Baby and You

Johanna Hignett reviews the functional roles of fats in food, including which fats are best for specific types of cooking, as well as storage advice and tips for choosing healthier fats

Fat is one of the main nutrients in the diet which should provide around a third of our energy. It’s also a source of the fat-soluble vitamins A, D, E and K. Intakes of fat have declined in recent years and total intakes are now close to recommended intakes.  Unfortunately, the same can’t be said for one of the types of fat, saturated fats, where our intakes remain high. Ideally, we should be swapping saturated fats in our diet for unsaturated where we can.

Here we take a slightly different look at fats, reviewing the functional roles of fats in food, discussing which fats are best for specific types of cooking and considering options to swap fats to improve health aspects.

Fats can be divided into two categories based on appearance: solid fats and oils. At room temperature fats such as lard, butter and ghee are solid whilst fats from olive, sunflower, corn and nuts are liquid or oils. Typically, saturated fats are solid at room temperature whilst unsaturated are oils, though processing techniques enable oils to be hardened to give us solid and spreadable fats. The simple fact of whether a fat is solid or liquid at room temperature can have a major impact on its functional role and use in different cooking methods.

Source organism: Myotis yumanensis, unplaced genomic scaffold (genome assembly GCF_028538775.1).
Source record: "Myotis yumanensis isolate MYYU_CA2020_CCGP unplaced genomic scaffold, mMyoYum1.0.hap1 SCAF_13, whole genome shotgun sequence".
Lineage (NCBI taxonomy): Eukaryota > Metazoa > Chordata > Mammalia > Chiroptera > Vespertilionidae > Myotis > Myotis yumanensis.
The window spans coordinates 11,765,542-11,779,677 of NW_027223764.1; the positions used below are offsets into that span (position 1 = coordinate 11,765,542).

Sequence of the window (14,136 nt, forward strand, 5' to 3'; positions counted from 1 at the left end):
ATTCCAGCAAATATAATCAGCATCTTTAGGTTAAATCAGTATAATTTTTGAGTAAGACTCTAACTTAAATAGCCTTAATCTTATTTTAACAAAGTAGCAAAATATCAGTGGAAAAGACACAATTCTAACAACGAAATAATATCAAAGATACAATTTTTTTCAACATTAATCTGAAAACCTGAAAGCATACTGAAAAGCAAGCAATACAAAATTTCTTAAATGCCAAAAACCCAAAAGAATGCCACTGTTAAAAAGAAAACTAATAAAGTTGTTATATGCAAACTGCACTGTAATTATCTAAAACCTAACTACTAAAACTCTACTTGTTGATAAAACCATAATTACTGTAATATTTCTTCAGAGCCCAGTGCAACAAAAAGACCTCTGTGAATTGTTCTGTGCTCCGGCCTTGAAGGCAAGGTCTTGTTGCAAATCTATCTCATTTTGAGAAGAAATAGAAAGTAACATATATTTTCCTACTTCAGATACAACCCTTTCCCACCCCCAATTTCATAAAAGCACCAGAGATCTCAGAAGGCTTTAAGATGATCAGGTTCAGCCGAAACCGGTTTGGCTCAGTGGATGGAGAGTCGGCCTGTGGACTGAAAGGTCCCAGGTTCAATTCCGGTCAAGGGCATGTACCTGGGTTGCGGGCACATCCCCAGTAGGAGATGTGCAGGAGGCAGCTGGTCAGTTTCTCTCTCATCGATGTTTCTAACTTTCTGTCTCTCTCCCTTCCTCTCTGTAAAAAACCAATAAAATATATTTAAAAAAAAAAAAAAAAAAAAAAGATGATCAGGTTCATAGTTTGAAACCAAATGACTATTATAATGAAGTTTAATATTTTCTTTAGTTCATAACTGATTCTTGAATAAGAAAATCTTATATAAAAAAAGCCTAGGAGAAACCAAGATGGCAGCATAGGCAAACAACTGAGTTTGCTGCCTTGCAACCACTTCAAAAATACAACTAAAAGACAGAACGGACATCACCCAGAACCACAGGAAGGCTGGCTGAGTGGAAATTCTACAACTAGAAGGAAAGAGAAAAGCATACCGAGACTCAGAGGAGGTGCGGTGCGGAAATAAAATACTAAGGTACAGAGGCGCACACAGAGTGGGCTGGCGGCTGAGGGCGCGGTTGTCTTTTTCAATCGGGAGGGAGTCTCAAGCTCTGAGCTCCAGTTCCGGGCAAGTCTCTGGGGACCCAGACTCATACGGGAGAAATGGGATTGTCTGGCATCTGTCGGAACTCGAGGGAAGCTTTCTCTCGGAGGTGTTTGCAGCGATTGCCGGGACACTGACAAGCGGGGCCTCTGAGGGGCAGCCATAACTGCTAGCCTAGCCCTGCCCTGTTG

Oils are 100% fat, but the fat content of solid fats varies quite a bit. Spreadable fats range from 45% fat through to 80%, whilst block butters are around 80% fat and butter based spreadables slightly less. ‘Light’ spreads vary too from 30% fat up to 49%, whilst lighter butters are around 57% fat. It can be a little confusing, but the trick is to read the information on the label.

Water is added to spreads to reduce the fat content, so lower fat spreads have a higher water content which affects their use in cooking. For instance, they are great for spreading but not ideal for pastry making. If you’re making cakes or biscuits using the creaming method, margarines are great – you will find the one you prefer!

Oils

The main uses of oils in the kitchen are for frying or sautéing food or blending with other ingredients to make dressings and sauces including mayonnaise.

Cooking oils

Frying takes place at temperatures in the region of 180-190oC and food placed in oil at this temperature loses water as steam from its surface forming the familiar crust seen in fried foods.

The hot oil transfers heat to the food, cooking it through and providing the characteristic colour, flavour and texture of fried food. The extent of the changes depends on both the temperature and time used for cooking; longer periods in hot oil form darker crusts such as in deep fat frying. Temperature is particularly important, as frying food at a temperature which is too low results in an increased uptake of fat and often greasy soggy food!

Cooking oils must be stable at the higher temperatures used during the cooking process. Certain types of oils are more suited to frying and key to determining the suitability for frying is the ‘smoke point’, or the temperature at which an oil starts to break down, burn and smoke and becomes unsuitable for frying. Oils such as unrefined vegetable oils and extra virgin olive oil have lower smoke points and are less suitable for deep fat frying, where temperatures are higher. Oils such as refined corn and sunflower oils with higher smoke points are better choices for frying.